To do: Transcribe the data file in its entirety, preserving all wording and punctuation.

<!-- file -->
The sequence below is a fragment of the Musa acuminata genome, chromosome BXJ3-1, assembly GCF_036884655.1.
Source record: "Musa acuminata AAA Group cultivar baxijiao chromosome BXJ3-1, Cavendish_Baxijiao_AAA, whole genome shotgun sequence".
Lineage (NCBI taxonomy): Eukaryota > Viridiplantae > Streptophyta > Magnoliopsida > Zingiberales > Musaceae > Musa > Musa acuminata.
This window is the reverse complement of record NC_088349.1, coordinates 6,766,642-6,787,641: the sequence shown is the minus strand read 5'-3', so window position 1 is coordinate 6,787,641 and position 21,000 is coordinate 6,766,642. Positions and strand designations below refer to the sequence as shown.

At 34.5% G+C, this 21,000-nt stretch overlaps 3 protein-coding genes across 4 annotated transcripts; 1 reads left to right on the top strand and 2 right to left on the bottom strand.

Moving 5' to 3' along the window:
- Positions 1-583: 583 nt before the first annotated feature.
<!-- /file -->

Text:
The sequence below is a fragment of the Musa acuminata genome, chromosome BXJ3-1, assembly GCF_036884655.1.
Source record: "Musa acuminata AAA Group cultivar baxijiao chromosome BXJ3-1, Cavendish_Baxijiao_AAA, whole genome shotgun sequence".
Lineage (NCBI taxonomy): Eukaryota > Viridiplantae > Streptophyta > Magnoliopsida > Zingiberales > Musaceae > Musa > Musa acuminata.
This window is the reverse complement of record NC_088349.1, coordinates 6,766,642-6,787,641: the sequence shown is the minus strand read 5'-3', so window position 1 is coordinate 6,787,641 and position 21,000 is coordinate 6,766,642. Positions and strand designations below refer to the sequence as shown.

At 34.5% G+C, this 21,000-nt stretch overlaps 3 protein-coding genes across 4 annotated transcripts; 1 reads left to right on the top strand and 2 right to left on the bottom strand.

Moving 5' to 3' along the window:
- Positions 1-583: 583 nt before the first annotated feature.